As parents, we must address any feelings of shame, guilt, rage, or sadness your daughter may be experiencing as a result of her trauma. While there is definite evidence that it can be passed down the generations, it doesn’t mean that you are responsible for it.

None of us is genetically perfect. In a few cases, this imperfection manifests more visibly. Not only in the form of appearance issues but moodiness, irritability. This being a part & parcel of living with PCOS, should be accepted and professionally addressed.

First of all, do not get into denial mode. That won’t help at all.

Accept that your daughter isn’t the perfect child that you wanted. Far from it. But your response will determine how she weathers the PCOS storms over the years. Channelize your frustration, guilt and anger in figuring out the best way to deal with the different manifestations of the problem. Easier said than done.

Do’s and Don’ts for Parents:

  1. Accept that PCOS isn’t going to go away
  2. Connect with a doctor who has had experience in dealing with such cases. More importantly, one who is qualified to do so? Do not put your trust blindly in the family doctor, who may simply tell you what you wish to hear.
  3. Even a good doctor alone will not be enough. Ideally enroll in a clinic that has an all under one roof facility for dealing with PCOS including a nutritionist, Physiotherapist, lifestyle counselor and stress therapist. If they work in a coordinated manner as a team, this will really go a long way in helping your daughter to keep PCOS on a tight leash. Remember, the medicine will work only as long as the other facets of PCOS management are also being expertly managed, namely – nutrition, weight control, management of emotional issues.
  4. Keep in mind that PCOS patients can get Diabetes, are at a much higher risk of heart disease & endometrial cancers. They may have to combat infertility. More the reason you need to get professional help at the earliest and keep on monitoring lifelong.
  5. Keep in mind that she may not be the only one in the family with a major health problem. Her sisters may not be showing symptoms of PCOS, but maybe at a higher risk. Even the men in the family run a higher risk of getting ailments like diabetes, thyroid disorders.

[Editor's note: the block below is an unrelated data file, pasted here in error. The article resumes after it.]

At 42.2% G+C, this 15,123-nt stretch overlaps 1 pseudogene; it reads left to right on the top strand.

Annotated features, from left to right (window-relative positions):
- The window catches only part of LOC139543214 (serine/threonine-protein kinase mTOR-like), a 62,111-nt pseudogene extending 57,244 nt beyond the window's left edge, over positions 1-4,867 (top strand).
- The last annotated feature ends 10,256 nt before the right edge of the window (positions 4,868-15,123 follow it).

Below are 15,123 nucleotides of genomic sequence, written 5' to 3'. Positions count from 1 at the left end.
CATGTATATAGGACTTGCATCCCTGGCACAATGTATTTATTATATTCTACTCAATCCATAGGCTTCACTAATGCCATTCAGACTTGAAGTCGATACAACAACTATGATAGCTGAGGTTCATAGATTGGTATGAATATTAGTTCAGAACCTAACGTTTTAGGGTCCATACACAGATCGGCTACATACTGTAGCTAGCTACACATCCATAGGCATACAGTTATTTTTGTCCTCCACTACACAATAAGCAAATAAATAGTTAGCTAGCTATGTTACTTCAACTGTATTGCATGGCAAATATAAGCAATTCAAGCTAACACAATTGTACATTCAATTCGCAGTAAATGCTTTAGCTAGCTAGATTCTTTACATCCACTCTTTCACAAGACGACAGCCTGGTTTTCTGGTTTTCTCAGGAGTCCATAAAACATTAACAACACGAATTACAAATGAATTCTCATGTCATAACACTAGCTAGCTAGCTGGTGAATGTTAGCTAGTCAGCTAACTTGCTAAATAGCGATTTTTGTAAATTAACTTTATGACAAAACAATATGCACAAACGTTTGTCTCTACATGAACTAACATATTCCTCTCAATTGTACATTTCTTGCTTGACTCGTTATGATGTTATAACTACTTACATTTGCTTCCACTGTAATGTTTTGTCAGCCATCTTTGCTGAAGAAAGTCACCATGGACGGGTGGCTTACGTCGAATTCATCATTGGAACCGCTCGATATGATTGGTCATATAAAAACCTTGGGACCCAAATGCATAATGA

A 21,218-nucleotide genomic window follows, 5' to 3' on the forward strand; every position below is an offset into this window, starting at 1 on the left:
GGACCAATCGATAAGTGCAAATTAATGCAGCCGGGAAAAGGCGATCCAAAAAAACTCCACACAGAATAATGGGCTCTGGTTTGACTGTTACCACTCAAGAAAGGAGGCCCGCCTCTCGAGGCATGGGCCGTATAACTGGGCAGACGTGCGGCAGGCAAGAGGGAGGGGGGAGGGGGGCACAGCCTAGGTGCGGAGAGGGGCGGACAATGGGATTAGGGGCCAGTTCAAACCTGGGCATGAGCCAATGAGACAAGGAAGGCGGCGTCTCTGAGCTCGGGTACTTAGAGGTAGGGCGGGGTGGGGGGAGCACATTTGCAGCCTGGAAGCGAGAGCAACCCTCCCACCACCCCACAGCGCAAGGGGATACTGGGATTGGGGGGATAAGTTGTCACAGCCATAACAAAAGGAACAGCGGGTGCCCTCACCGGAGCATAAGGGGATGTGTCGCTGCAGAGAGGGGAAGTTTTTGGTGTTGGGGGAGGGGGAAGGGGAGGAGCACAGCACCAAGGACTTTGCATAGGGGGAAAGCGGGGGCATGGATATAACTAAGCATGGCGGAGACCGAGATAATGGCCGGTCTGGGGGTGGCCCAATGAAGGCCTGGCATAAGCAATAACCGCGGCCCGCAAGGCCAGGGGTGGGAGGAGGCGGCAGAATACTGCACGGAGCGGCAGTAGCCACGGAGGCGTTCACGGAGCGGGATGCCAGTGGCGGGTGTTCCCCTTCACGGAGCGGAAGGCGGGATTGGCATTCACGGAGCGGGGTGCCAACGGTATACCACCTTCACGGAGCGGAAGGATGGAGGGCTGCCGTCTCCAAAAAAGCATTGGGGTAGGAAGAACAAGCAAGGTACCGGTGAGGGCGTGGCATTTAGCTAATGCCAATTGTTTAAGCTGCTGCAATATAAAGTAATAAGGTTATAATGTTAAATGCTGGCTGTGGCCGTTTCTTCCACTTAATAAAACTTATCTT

6. Address the issues openly and supportively. Anger, frustration, and depression will not help. You, as a parent, need to appear in control. You need to give your daughter the confidence that she is not alone in this fight to counter her risks and build a lifestyle that is healthy. Even if it means changing your eating habits, taking time out of a busy schedule to go on walks or bike rides with your daughter. If you can’t do it, find someone who can and remain as involved as you can.
  7. Teach her to cook healthy, even if you yourself have to unlearn what your mother has passed on! Take classes to learn how to cook simple, healthy yet delicious, wholesome meals.
  8. Introduce her to Yoga, Pranayam and meditation. There are many meaningful courses in India that teach Life & Stress management in a way that is acceptable to youngsters. Attend these together.
  9. Visit the clinic with her. Be prepared with your specific questions for the entire team – the doctor, nutritionist, Physio, lifestyle and stress counsellor. Encourage her to become a part of a group on social media, that deals with PCOS and whose members share their successes and failures openly.

Don’t:

  1. Try to sweep away the fact of PCOS under the carpet
  2. Make her feel like a burden or someone to be ashamed of
  3. Let your emotions go out of control in front of her

Each of us is dealt a different set of cards by life. PCOS isn’t worse than a lot of problems that people have to deal with. Stay together as a family, support each other and life can be normal again.


mensuration-hygiene-Simplified-min.jpg?fit=1200%2C720&ssl=1

February 23, 2022 adminMenstrual Cycle

Are you bothered about the school-going daughters getting menstruations? It’s a whole new experience for every episode of periods. Parents tend to be extra cautious about the movement, pain, dresses they wear, and many questions as a family we, need to address.

Let’s touch upon this one by one: